postgresql – Postgres: ODBC: ERROR: SSL connection has been closed unexpectedly; Error while executing the query

I’m currently in Australia and so is the database.

Staff attempting to connect to the database from overseas (USA, UK) consistently run into the error: ERROR: SSL connection has been closed unexpectedly; Error while executing the query, when they try to connect. People here can connect fine without that error but anyone overseas will receive that error if their query lasts longer than say 1 minute?

The database is a postgres RDS hosted in AWS Sydney region.

What is the cause of an SSL connection closing like this? Is it the server or is it just caused by the latency of someone overseas trying to connect to the database? Is there any way to combat this?

This error was from an ODBC connection using Power BI or Tableau
We find a similar error when querying from Python or DBeaver as well.

postgresql – Does daily pg_dump mess up postgres cache?

I migrated my geospatial Postgres 12.5 database to another cloud provider. I use postgis and I have around 35GB of data and 8GB of memory.

Performances are way worse than on my previous provider, and new provider claims this is because the pg cache has to been “warmed up” everyday after automatic pg_dump backuping operations occuring in the night.

Geospatial queries that would normally take 50ms sometimes take 5-10s on first request, and some that would run in 800ms take minutes.

Is there something else looming or is the technical support right ?

If so, should I disable daily backups ? Or can I somehow use a utility function to restore the cache ? (pg_prewarm ?)

postgresql – Install postgres in VeraCrypt container

I would like to install postgres in a VeraCrypt container, to prevent saving data in plain text. During installtion process on the mounted container I got the error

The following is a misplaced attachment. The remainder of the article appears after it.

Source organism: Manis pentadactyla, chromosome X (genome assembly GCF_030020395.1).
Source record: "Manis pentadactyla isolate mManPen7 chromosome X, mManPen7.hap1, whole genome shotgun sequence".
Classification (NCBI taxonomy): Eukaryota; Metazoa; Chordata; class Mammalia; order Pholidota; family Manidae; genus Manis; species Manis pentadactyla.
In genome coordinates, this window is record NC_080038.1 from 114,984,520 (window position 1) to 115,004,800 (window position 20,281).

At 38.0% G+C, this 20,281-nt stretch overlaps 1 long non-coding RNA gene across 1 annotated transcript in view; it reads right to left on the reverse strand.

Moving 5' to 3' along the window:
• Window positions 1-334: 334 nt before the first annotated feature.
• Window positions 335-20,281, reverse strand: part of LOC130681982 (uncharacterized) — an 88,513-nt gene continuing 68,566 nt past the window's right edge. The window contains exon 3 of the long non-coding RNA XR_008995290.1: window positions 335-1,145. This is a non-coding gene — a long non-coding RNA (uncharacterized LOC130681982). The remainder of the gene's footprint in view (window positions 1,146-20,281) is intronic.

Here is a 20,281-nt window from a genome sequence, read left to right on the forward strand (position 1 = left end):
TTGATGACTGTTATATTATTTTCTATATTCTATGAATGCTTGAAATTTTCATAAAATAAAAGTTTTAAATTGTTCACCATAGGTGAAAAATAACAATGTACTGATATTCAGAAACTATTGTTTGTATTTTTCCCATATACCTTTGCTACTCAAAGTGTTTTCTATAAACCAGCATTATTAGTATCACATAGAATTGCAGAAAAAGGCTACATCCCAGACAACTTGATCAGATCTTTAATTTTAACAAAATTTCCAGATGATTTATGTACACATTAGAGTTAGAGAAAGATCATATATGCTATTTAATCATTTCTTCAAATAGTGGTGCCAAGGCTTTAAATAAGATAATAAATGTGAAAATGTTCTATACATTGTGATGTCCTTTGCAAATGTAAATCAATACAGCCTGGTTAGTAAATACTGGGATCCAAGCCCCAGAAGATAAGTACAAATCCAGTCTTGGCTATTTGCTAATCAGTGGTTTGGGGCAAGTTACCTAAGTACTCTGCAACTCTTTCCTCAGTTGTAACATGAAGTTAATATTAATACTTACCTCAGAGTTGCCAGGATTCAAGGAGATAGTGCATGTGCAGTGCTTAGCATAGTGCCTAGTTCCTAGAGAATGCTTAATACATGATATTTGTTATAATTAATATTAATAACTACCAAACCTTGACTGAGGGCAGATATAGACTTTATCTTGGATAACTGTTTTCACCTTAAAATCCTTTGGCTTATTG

"Problem running post-install step. Installation may not correctly. The database cluster initialisation failed."

After finishing the installation I couldnĀ“t connect to the database via the command line psql (“postgres could not connect to server connection refused”).

I am using the windows installer on Windows 10.

How could I handle this problem?

postgresql – Same postgres query in two different instances with the same data but with different times

I have the same postgres query running in two different instances restored with the same dump file:

  1. one instance in aws rds => https://explain.depesz.com/s/USMO (‘PostgreSQL 11.10 on x86_64-pc-linux-gnu, compiled by gcc (GCC) 4.8.5 20150623 (Red Hat 4.8.5-11), 64-bit’)
  2. one instance in compute engine vm in gcp => https://explain.depesz.com/s/LTUL (‘PostgreSQL 11.10 (Debian 11.10-0+deb10u1) on x86_64-pc-linux-gnu, compiled by gcc (Debian 8.3.0-6) 8.3.0, 64-bit’)

But the query in 1) (40s) is faster than 2) (400s) (execution time calculated in python)

What I tried:

  • ran without cache (restart the on prem gcp instance)
  • changed the where clause values
  • ran the query in different computers
  • analyze the basics of explain command (same plan and same indexes)

What are the main reasons for this?

My main hypothesis now is the network traffic. How can I test that?

Thanks in advance

  • both have the same postgres version and hardware configuration
  • I am not sure, but these times are the first run of each query and cache (maybe) is not involved
  • traceroute 1) = 13.864 ms / traceroute 2) = 32.469 ms

postgresql – Prevent timing attacks in postgres?

I’m looking into accepting an API token from a user, and I would like to prevent timing attacks. The conventional wisdom seems to be that one should hash the token server-side in order to make the comparison non-deterministic. If you have some other identifier you can look up the record by that and then do a constant-time in-memory comparison, as with Rails secure_compare. In my case, though, I was planning on using the token to look up the user. I’m wondering if, by any chance, Postgres has some facility for doing constant-time comparisons when looking up records. Something that might look like:

SELECT * FROM users WHERE secure_compare(token, 'abcdef')

postgresql – Ltree query performance optimization of Postgres RDS DB

I have a AWS RDS m5.large Postgres 10.13 database that performs a lot of the following queries

SELECT "bundles".* FROM "bundles" WHERE "bundles"."version_id" = $1 AND (tree_path ~ ?) LIMIT $2

the problem is the poor performance of the overall system. Via advanced monitoring we see a very high value for current activity:

enter image description here

and it seems that the forementioned query have some sort of impact on the load by waits enter image description here